Chronic fatigue syndrome (CFS) is a mysterious illness estimated to affect about 4 million adults in the United States. Its primary symptom is debilitating fatigue, but it also associates with other symptoms such as headache, poor sleep, joint pain, problems with memory and concentration, tender glands, and exhaustion after even the slightest physical exertion. The biblical Job, Charles Darwin, Florence Nightingale, and General Douglas MacArthur were thought to suffer from it. Although viruses and abnormalities in the immune system and misfiring brain chemicals are suspected to be possible causes, we do not know for sure what the cause is. There’s also no diagnostic test to identify people who have CFS.

The aim of the proposed pilot study is to investigate whether a key protein whose function is to detect variations in degrees of cold temperature (termed “TRPM8”) is targeted by the immune system in patients with scleroderma and RP. We will therefore develop and validate a new assay to probe for the presence of antibodies against TRPM8 in these patients; we will also test for this antibody in other disease control and normal control groups. If these antibodies are found specifically in scleroderma patients with RP, subsequent studies (beyond the scope of this proposal) will address the important question of whether the antibodies themselves are pathogenic.

We have found that more than a few people with CFS have restrictions in the range of motion of their limbs and spine and that applying a strain, such as bending their ankles so that their toes are higher than their heel [called dorsiflexion: see Figure] increases their blood pressure, heart rate, and makes them lightheaded, groggy, and terribly fatigued. In some people with CFS, the symptoms produced by bending their ankles can last for several hours. To learn more about the effects of dorsiflexion, we will conduct an experiment to investigate whether straining the ankles in this way worsens symptoms and increases blood pressure and heart rate compared to holding the ankles in a position of plantar flexion, a position that produces no strain. Twenty people with CFS patients and 10 people without CFS will take part in the study. If we show that dorsiflexion of the ankles increases blood pressure, heart rate, and symptoms only in people with CFS, and that plantar flexion does not increase symptoms, it may help us to develop new ways to assess and diagnose CFS and other related illnesses such as Fibromyalgia. It may also provide us with clues concerning possible causes of, and treatments for, CFS.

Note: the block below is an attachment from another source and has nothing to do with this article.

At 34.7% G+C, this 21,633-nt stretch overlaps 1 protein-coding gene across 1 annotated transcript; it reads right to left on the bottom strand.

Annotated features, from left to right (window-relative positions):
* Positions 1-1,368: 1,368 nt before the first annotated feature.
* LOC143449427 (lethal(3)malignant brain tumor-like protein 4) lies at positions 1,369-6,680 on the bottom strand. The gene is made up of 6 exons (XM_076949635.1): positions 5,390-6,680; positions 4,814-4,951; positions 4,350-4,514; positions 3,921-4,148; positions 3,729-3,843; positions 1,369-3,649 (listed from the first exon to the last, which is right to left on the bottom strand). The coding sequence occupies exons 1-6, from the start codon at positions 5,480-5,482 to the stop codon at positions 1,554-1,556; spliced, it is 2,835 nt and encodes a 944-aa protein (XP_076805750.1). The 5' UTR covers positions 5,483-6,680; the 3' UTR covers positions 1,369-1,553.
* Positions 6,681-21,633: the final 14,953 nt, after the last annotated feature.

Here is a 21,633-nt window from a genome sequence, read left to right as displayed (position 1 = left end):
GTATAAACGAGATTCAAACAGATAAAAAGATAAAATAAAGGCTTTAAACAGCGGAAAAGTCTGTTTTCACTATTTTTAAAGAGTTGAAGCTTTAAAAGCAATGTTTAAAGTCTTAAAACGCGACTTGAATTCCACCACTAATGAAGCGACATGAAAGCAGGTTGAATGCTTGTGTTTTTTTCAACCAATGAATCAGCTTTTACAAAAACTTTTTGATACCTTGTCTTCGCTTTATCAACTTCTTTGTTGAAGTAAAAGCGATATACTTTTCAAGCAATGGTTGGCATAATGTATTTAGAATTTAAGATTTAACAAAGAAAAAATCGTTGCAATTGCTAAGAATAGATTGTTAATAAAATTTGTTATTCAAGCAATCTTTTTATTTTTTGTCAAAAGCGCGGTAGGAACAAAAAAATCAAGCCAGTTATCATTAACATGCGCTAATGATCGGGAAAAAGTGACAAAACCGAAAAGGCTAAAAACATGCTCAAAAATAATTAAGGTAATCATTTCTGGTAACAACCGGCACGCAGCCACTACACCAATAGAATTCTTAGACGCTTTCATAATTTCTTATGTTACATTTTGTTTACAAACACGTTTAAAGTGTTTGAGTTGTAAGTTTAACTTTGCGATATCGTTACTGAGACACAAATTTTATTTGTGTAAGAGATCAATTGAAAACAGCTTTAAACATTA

Project No. 4: Determination of Topoisomerase I Expression and Discovery of Novel Autoantigens in Early Scleroderma Lung Disease

Principal Investigator: Thomas Grader-Beck, MD

Systemic sclerosis (SSc) is a systemic autoimmune disease with high morbidity and mortality. Patients frequently die from complications of interstitial lung disease with progressive pulmonary fibrosis. The disease pathogenesis is unknown, but antibodies targeting the patient’s own proteins (autoantibodies) are thought to play an important role. Topoisomerase I (topo I) has been identified as a target of autoantibodies in SSc and the presence of antitopo I antibodies is associated with interstitial lung disease in SSc. Whether these antibodies are directly involved in the pathogenesis remains unclear. The expression pattern of topo I and other autoantigens in the lungs in early stages of SSc lung disease is unknown, since patients do not routinely undergo lung biopsy for diagnosis. We have recently identified an inducible mouse model that exhibits a prominent anti-topo I antibody response and demonstrates histological features of early human SSc lung disease. This model represents an ideal opportunity to define the expression and cellular source of topoisomerase I in the target tissue of the lungs and to identify novel autoantigens in lung tissue that may play a role in disease pathogenesis.

We hypothesize that induction of inflammatory lung disease leads to upregulation of tissuespecific autoantigens, including topo-I and that this expression will induce distinct autoantibodies of pathogenetic relevance in early stages of SSc lung disease. We will determine the expression pattern of topo-I in the lungs of disease mice in relation to the emergence of anti-topo-I antibodies and define which cells are expressing topo-I. In a second broader approach, we will screen the protein pool of inflamed lungs for novel autoantigens using well-characterized sera from SSc patients with interstitial lung disease.The results of the proposed study may improve our understanding of pathophysiological mechanisms in early SSc lung disease and lead to identification of novel biomarkers for screening and therapy.